OMAHA (DTN) -- By Friday morning, atmospheric science focus in the U.S. had moved far away from any memories of the 2017 eclipse. In modern-day parlance, "That was so last Monday." Instead, attention was full-bore on Hurricane Harvey in the western Gulf of Mexico.
As of Friday afternoon, Hurricane Harvey was moving toward the south Texas coast, with landfall expected during Friday night or early Saturday near Corpus Christi, Texas. Harvey is expected to make landfall as a Category 3 hurricane with winds exceeding 100 mph, and produce extremely heavy rainfall of 15 to 25 inches maximum, with isolated maximum totals of 35 inches through Aug. 30 over the middle and upper Texas coast. During the same time period Harvey is expected to produce total rain accumulations of 7 to 15 inches in far south Texas and the Texas Hill Country eastward through central and southwest Louisiana, with accumulations of up to 7 inches extending into other parts of Texas and the lower Mississippi Valley. Rainfall from Harvey will cause devastating and life-threatening flooding.
One feature of this storm that makes rainfall prospects so great is the expected slow movement away from the immediate Gulf Coast. "Harvey is caught between high pressure to the northwest and an upper-level trough to the northeast, and the result is that it's stuck," said DTN senior ag meteorologist Mike Palmerino.
Whether Harvey-related flooding and wind damage will cause a major crop impact, however, is uncertain. "Severe flooding and wind damage is likely to impact unharvested cotton grown in southeast Texas and rice and sugarcane grown in southern Louisiana during the five-to-seven day period," said DTN senior ag meteorologist Joel Burgio. "But, the extent of the damage will depend on the stage of the harvest activity in each location at this time."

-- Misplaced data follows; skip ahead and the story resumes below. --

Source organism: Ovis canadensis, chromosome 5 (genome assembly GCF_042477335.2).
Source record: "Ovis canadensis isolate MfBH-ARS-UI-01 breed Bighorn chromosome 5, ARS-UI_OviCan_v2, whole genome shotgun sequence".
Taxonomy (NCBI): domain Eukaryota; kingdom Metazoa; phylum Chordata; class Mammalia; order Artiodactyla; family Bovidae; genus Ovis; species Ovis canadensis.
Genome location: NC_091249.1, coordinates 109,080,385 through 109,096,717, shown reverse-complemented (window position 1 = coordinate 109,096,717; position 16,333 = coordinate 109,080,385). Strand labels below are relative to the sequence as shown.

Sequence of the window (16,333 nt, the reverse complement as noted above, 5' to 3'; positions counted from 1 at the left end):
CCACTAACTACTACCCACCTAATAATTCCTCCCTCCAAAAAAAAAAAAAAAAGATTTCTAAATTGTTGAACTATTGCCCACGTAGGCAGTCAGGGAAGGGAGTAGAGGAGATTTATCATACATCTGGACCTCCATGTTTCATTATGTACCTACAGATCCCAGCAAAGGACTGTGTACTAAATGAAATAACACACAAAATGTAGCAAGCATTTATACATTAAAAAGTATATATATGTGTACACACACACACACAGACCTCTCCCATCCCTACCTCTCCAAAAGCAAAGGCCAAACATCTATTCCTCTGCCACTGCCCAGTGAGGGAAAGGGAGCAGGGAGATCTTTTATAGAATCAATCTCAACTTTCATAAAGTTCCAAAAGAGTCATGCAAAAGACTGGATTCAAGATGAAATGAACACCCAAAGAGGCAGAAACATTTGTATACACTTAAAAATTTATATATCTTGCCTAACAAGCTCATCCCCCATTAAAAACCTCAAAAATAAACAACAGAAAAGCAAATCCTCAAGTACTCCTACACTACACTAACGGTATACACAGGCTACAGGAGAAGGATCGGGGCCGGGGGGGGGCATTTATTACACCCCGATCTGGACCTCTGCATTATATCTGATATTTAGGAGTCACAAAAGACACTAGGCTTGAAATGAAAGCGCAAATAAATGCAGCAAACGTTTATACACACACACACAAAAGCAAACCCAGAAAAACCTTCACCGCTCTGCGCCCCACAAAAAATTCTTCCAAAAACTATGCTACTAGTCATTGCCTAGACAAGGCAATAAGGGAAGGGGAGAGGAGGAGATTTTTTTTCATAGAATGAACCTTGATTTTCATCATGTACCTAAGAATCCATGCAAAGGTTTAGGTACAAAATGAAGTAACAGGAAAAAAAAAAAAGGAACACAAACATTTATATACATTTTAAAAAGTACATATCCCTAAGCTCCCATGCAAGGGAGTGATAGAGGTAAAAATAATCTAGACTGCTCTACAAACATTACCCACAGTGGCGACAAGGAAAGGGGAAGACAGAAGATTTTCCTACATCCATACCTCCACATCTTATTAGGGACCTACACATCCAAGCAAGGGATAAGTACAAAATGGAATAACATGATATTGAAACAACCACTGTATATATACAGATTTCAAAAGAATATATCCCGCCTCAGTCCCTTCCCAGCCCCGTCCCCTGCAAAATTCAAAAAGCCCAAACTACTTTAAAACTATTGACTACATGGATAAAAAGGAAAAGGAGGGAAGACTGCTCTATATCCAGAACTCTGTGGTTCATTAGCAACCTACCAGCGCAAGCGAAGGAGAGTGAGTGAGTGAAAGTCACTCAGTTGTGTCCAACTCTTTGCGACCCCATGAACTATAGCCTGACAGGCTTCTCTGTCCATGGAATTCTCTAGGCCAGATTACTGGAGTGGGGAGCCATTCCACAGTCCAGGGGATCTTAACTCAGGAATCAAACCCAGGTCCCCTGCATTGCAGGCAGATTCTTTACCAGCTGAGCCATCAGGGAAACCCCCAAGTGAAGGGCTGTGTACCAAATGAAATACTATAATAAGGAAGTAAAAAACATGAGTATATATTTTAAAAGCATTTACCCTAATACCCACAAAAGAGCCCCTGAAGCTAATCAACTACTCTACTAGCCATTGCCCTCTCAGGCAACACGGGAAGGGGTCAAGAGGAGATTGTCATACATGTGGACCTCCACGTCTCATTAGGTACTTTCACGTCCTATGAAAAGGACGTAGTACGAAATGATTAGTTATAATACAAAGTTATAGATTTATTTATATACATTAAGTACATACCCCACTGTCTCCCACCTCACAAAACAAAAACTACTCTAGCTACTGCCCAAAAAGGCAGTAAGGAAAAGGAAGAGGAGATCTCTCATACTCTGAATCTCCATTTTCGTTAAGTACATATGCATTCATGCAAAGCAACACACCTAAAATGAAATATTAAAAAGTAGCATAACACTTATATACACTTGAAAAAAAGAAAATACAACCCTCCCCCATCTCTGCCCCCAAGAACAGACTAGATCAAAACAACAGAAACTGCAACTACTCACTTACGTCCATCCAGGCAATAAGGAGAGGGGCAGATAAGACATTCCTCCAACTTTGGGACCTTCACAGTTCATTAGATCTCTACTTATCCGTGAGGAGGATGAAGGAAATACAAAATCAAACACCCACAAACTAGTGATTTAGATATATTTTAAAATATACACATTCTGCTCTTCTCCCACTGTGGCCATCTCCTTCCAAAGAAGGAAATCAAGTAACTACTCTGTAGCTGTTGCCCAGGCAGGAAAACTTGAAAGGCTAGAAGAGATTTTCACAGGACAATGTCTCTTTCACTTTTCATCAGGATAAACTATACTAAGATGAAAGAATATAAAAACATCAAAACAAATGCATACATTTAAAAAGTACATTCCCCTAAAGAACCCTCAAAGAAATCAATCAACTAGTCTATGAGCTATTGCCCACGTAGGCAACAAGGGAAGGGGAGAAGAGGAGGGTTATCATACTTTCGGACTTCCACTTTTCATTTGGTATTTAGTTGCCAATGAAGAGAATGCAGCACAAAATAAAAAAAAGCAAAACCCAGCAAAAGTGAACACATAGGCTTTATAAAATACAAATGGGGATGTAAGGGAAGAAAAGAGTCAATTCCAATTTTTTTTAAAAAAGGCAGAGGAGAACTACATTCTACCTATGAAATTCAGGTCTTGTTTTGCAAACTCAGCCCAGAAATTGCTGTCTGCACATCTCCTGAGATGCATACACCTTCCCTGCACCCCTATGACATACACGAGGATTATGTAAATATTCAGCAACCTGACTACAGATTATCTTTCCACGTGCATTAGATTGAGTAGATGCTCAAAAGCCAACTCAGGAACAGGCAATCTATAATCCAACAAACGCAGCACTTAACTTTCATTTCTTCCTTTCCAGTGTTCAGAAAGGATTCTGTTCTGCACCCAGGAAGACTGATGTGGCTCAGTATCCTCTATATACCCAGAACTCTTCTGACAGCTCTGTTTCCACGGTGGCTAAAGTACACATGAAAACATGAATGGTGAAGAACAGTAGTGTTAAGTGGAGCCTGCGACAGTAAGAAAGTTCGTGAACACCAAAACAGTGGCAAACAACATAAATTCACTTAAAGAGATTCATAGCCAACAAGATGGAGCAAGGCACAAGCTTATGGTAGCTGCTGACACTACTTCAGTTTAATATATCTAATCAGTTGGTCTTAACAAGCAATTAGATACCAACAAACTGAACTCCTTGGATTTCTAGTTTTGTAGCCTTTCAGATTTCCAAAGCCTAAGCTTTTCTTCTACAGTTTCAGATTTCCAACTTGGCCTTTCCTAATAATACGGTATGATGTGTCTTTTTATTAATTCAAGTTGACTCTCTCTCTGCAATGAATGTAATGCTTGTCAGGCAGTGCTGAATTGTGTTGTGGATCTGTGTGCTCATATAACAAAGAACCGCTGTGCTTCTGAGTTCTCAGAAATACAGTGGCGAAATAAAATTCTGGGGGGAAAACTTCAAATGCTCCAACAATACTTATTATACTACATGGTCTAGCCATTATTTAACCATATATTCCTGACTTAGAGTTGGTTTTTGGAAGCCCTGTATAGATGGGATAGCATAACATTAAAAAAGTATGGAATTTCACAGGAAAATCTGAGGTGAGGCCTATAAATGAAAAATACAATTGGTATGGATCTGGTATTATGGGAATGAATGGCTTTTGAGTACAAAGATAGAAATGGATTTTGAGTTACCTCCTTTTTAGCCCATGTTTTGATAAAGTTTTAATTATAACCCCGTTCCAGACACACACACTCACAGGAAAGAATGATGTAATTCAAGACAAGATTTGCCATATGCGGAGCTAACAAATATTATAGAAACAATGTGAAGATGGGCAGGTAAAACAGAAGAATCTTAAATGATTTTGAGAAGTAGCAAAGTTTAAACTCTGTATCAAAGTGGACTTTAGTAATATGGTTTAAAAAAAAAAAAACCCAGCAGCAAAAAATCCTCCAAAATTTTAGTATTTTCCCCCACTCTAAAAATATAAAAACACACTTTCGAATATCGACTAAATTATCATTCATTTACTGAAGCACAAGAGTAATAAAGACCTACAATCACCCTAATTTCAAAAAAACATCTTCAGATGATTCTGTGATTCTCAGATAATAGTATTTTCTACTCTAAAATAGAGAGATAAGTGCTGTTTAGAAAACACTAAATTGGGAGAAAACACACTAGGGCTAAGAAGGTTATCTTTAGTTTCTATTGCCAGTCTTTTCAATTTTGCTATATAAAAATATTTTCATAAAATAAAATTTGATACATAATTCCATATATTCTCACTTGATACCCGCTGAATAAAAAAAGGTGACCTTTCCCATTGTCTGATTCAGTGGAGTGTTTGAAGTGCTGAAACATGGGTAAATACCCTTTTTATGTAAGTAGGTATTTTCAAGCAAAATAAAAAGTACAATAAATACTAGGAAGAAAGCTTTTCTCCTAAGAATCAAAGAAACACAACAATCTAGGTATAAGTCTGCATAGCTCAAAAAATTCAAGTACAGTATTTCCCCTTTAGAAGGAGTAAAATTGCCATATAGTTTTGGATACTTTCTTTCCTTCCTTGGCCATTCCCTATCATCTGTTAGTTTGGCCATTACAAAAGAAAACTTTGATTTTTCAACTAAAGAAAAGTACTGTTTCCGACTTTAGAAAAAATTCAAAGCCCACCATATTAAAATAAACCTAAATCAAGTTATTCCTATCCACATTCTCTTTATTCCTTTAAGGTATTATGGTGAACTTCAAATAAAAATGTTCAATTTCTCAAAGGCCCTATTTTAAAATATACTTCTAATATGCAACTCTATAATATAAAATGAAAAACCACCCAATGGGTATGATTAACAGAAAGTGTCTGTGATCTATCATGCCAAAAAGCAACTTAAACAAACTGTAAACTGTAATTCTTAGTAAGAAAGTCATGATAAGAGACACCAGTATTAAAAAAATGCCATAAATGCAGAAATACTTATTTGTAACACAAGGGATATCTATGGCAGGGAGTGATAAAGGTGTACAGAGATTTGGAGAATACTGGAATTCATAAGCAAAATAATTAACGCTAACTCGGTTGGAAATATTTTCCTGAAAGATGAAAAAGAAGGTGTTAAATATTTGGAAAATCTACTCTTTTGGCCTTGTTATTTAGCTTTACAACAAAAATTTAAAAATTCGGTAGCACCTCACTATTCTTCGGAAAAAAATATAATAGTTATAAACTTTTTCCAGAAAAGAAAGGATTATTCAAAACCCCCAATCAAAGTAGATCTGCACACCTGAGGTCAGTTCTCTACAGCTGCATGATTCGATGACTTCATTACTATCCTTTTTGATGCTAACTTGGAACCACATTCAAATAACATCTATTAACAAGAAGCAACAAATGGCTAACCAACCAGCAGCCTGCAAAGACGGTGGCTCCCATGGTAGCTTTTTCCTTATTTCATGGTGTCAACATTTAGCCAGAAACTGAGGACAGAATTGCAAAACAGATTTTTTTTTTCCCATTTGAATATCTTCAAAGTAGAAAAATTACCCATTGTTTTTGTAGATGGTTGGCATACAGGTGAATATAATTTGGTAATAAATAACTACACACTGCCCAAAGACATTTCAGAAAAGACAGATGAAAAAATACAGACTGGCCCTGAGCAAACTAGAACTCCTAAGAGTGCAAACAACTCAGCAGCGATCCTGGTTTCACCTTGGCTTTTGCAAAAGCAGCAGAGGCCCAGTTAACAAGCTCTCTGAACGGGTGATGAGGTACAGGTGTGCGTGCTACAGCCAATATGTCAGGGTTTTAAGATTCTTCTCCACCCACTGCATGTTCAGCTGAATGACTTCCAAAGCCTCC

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Perhaps the key impact for the U.S. grain industry is in how Harvey may affect shipping. Shipping disruptions out of the Texas Gulf ports have already occurred; a bigger question is how New Orleans fares with Harvey.
"Flooding will definitely affect loadings at New Orleans and the Texas Gulf," said DTN cash grain analyst Mary Kennedy. "Depending on how long water issues linger, it could affect basis, both river basis and rail basis in affected areas."
Uncertainty over Harvey's impact on shipping reminds DTN senior analyst Darin Newsom of another big hurricane to hit the Gulf Coast -- Katrina in 2005.
"I can't help but think back ... though Katrina was much larger and hit New Orleans directly," Newsom said. "If Harvey stays to the west, it may not disrupt export and river traffic much. However, if it shifts, particularly with old-crop corn starting to move to the river market, it could cause a big problem."
Newsom also is cautious about future rainfall from Harvey. "Again, depending on where Harvey actually makes landfall and the path its remnants takes, we could see more precipitation in the Midwest as harvest tries to get under way. We already know the South could get flooded."
Bryce Anderson can be reached at firstname.lastname@example.org
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